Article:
New Headlight Rule Should Enhance Road Safety
Feb. 24, 2022
To battle the US trend of increasing traffic fatalities, The National Highway Traffic Safety Administration (NHTSA) has issued its final ruling which will permit the use of adaptive driving beam headlights on new vehicles. These headlights have been commonplace throughout Europe for several years and use LED lamps that can focus beams on darkness in a driver’s lane and areas along the side of the road and lower density light beams toward oncoming traffic. They are directed by camera sensors and according to officials, these changes will “improve safety of pedestrians and bicyclists by making them more visible at night and will help prevent crashes by better illuminating animals and objects along the road.”
The lights will first be available in luxury vehicles but will quickly spread to more affordable options as the price of the technology drops. Audi already offers these lights on US models, but to date, they have not been authorized for use according to safety rules and regulations. The company is currently comparing its technology to NHTSA standards for compliance.
The light technology works through the utilization of an array of light-emitting diodes with the ability to adjust beam focus, unlike current headlights which direct high beams everywhere. According to Guidehouse Research principal mobility analyst Sam Abuelsamid, “You have the ability to basically create a light pattern on the fly that is optimized for real-time conditions. You can cast the light where it’s needed most.”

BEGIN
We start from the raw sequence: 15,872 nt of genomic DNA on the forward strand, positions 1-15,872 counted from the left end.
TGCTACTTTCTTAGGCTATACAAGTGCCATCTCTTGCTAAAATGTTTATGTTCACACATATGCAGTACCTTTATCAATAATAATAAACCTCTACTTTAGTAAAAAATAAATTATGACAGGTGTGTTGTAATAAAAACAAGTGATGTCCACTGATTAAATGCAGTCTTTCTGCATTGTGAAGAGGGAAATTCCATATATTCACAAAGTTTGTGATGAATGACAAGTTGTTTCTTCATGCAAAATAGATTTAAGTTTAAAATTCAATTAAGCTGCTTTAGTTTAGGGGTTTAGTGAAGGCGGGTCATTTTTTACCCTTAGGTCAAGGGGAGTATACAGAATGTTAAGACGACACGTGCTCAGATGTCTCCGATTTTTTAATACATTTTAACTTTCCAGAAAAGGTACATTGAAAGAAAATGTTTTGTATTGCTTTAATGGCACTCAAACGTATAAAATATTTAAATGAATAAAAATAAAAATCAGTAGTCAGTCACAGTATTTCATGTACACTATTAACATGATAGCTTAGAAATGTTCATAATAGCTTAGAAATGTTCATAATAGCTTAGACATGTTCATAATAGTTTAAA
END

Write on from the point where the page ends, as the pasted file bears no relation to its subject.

These changes will also aid partially automated driver-assist system vehicles to maintain their lane and avoid objects on the side of the road. These implementations are taking place a year and a half ahead of schedule based upon the bipartisan infrastructure law passed by Congress last year. Historically, NHTSA has moved at a slow pace when implementing safety measures mandated by Congress. A 2021 review conducted by the Associated Press revealed NHTSA’s rule-making activities are behind schedule by years for over 13 auto safety rules. The agency has been without a Senate confirmed administrator since the beginning of 2017. President Biden’s nominee, Steven Cliff, a former California air quality regulator, is currently awaiting confirmation by the Senate.
Before the new regulation, advances in lighting technology have improved nighttime driving for many, but the use of brighter lights sitting higher on sport utility vehicles and trucks has caused critics to voice concern that the lights on newer vehicles are overpoweringly intense. From the 1950s through the 1980s, sealed-beam headlights were used and offered subpar light output. Halogen lights with tungsten filaments were introduced in the late 1980s/early 1990s offering high-intensity discharge lights that cast a bright glow, approximating daylight, first appeared in the late 1990s to early 2000s. LED lights gained popularity in the 2010s due to their increased lifespan, efficient energy consumption and the new normal “modern look.” According to a reported survey conducted by NHTSA in 2001, about 30 percent of respondents revealed that they had experienced “disturbing” nighttime headlight glare from oncoming traffic or by headlights in their review mirrors. 11 percent of these individuals reporting disturbances were over the age of 65 and 45 percent were between the ages of 35 and 54.
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